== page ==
I am deeply saddened to learn that Benedict Anderson, the author of Imagined Communities, has passed away on Sunday, December 13, 2015. I caught wind of the news on the same day through Evan Laksamana, moderator of Indonesian Political Science Research Group. At the time, I was attending a lecture at Universitas Muhammadiyah Malang some 10 kilometres away from where Anderson drew his last breath.

Imagined Communities is an influential piece of work that I first read as a required material for an introduction to mass communication class 9 years ago at Ateneo de Davao University. At first, the title was daunting as I suspected it to be a heavy social science reading. But unlike other many authors, Anderson’s writing were intelligible to me. Perhaps because he was treading on a topic that we all live through: nationalism.

Nationalism is a concept that caught my interest ever since I read Imagined Communities. You see, I was born and raised in Davao City in Southern Philippines, where the primary language spoken is not my first language. My parents are migrants and don’t share the same mother tongue (my mother speaks Cebuano as her first language — although she is not a Cebuano, while my father speaks English most of the time more than he speaks his native tongue Ilonggo). This kind of mixed cultural identity had me ask what I personally think as an important question: if nationalism arises, where do I stand? I am a Filipino, yet I do not speak the national language fluently. Could there be more other things that I possess which I can use to prove to the world that I belong to this country?

More than an academic work, Anderson’s Imagined Communities and his other writings on nationalism helped me find answers to my questions that linger on my mind. And it is his ideas that informed many of my past and current work — both as a journalist and a researcher.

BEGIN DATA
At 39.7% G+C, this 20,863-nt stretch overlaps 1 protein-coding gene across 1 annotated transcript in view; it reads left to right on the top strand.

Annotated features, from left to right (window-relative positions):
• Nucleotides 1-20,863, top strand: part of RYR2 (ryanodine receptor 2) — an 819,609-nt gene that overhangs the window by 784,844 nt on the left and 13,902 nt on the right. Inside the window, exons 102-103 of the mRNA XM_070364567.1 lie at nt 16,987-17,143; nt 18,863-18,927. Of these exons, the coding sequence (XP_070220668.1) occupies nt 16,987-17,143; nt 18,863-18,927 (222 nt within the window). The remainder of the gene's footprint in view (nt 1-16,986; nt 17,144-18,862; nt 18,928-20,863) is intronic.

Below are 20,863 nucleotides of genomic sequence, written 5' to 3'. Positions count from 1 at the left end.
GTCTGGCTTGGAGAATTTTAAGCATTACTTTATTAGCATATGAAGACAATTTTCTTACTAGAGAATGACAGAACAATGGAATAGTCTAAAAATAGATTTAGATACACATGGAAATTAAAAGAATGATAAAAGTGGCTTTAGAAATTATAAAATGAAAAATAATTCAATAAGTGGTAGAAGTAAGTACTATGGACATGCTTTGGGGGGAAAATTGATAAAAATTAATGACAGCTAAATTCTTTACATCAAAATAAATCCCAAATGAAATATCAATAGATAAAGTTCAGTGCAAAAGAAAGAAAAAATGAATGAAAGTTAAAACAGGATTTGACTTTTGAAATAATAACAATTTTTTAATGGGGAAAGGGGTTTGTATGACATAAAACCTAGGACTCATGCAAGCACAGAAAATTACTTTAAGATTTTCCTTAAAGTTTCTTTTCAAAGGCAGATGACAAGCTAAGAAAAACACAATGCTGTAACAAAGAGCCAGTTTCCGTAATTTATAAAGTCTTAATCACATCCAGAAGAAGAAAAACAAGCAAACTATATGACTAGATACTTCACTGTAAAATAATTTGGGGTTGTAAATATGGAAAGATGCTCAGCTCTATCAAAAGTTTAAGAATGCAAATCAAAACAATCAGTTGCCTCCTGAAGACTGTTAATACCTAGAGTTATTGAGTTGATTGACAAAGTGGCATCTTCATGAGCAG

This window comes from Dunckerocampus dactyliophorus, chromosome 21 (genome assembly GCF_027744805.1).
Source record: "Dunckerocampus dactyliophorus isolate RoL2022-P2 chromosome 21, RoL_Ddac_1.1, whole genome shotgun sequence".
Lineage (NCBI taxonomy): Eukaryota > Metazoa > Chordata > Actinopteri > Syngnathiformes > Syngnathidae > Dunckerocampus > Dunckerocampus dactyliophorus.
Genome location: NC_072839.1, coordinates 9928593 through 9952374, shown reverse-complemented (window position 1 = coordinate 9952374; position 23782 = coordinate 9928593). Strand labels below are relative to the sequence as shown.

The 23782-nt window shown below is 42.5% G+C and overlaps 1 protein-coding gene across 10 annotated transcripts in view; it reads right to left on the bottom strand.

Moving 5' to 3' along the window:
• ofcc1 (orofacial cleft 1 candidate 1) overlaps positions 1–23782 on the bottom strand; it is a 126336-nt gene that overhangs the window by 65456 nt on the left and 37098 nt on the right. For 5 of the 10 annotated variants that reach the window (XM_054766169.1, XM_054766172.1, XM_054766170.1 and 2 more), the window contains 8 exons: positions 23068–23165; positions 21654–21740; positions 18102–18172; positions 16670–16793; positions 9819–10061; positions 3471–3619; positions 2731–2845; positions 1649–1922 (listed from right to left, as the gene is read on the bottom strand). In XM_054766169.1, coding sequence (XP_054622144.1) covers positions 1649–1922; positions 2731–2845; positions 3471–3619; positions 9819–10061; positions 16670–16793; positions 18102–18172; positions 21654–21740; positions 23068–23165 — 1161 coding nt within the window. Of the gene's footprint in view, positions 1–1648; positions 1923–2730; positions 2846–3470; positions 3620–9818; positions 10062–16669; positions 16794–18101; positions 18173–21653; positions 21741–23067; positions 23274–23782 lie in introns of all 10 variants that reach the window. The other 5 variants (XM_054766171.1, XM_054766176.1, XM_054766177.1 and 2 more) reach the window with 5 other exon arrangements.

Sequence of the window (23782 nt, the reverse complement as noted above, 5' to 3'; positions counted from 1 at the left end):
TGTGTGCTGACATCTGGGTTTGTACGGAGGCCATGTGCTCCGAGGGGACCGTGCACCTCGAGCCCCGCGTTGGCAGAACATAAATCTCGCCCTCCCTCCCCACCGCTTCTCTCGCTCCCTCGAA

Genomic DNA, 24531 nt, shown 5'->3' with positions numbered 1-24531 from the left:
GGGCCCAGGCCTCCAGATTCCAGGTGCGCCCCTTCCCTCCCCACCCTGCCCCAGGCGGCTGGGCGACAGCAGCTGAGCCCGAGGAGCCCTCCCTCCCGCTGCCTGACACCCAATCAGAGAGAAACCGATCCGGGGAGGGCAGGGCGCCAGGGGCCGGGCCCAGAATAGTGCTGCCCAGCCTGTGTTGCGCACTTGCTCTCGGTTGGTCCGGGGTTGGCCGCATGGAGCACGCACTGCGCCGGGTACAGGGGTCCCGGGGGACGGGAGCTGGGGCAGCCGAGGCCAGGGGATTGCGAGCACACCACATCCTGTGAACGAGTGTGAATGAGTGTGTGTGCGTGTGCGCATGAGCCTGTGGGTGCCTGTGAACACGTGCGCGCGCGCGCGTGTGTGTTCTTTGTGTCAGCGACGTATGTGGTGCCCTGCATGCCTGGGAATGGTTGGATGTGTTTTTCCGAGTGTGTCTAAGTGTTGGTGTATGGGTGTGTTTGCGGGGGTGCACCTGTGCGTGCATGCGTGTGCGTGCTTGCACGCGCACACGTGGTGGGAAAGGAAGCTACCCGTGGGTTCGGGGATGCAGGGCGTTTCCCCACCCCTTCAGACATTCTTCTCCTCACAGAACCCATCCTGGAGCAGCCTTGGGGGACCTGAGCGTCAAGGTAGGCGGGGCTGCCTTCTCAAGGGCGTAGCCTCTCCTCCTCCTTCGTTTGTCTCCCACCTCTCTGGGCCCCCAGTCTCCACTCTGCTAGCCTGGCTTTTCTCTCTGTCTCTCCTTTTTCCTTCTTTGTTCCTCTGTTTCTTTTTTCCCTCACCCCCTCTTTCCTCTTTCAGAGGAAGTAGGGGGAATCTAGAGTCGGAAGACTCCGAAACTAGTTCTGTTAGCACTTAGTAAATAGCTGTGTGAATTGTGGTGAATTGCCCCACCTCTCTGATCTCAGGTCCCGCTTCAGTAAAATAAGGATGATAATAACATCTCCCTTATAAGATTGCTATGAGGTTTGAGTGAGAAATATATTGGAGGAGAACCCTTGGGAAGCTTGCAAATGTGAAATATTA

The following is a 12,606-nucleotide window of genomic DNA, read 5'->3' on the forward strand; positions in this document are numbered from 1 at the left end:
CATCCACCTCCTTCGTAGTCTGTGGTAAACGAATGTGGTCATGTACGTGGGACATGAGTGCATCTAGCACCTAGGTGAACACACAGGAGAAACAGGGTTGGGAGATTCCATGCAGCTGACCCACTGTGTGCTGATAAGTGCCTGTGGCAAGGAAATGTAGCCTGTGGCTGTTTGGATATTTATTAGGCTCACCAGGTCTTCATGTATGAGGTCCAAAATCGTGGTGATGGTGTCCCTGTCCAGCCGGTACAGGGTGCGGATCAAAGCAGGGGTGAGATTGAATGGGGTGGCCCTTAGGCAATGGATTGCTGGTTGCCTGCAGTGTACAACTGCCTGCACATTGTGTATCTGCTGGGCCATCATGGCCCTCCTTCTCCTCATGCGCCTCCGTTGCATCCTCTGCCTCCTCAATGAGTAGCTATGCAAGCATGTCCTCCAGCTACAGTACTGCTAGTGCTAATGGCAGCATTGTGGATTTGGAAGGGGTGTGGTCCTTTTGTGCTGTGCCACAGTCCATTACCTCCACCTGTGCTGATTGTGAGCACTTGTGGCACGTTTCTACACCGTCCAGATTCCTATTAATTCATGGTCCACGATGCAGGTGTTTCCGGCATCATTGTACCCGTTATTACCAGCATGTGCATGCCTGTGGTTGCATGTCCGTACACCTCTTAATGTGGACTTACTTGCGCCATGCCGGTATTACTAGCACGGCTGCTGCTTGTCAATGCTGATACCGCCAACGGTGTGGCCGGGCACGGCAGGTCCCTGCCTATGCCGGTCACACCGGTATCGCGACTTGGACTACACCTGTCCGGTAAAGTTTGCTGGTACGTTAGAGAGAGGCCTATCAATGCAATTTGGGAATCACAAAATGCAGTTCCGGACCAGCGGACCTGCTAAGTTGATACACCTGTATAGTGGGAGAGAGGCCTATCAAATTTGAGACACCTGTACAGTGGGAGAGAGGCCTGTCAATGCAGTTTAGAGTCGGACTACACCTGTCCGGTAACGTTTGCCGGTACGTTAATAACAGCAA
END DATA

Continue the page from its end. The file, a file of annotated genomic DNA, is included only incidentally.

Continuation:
In this post, I am curating some of the his quotes that has forever changed how I see the world. To those who are studying nationalism, may these words inspire you.

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Chen Cheng-Chang, Taipei Times

If you feel no shame for your country you cannot be a nationalist.

In a 2005 debate, Anderson admitted to being ashamed of England. “I first became politically engaged when I was 20 and a student at Cambridge University. I witnessed how the arrogant upper class lads beat up Sri Lankan students demonstrating against Britain’s role in the Suez Crisis. It made me ashamed. To think that an englishman could behave like that!”

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Photo courtesy of Yan Martel

What, then, really is nationalism? If one studies its brief global history, one can say that it is not something inherited from the ancient past, but is rather a ‘common project’ for the present and the future. And this project demands self-sacrifice, not the sacrificing of others.

Taken from his work, Indonesian Nationalism Today and in the Future

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Photo courtesy of Shaz Rasul

If nationalism is a common project for the present and the future, its fulfilment is never finally complete. It must be struggled for in every generation.

Taken from his work, Indonesian Nationalism Today and in the Future

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Photo coutesy of Milliyet.com.tr

In an age when it is common for progressive cosmopolitan intellectuals (particularly in Europe?) to insist on the near-pathological character of nationalism, its roots in fear and hatred of the Other, and its affinities with racism, it is useful to remind ourselves that nations inspire love, and often profoundly self-sacrificing love.

From his book, Imagined Communities.

What the eye is to the lover — that particular, ordinary eye he or she is born with language — whatever language history has made his or her mother-tongue — is to the patriot. Through that language, encountered at mother’s knee and parted with only at the grave, pasts are restored, fellowships are imagined, and futures dreamed.

From his book, Imagined Communities.

You have lived a great life, Ben. Thank you for inspiring us.

 

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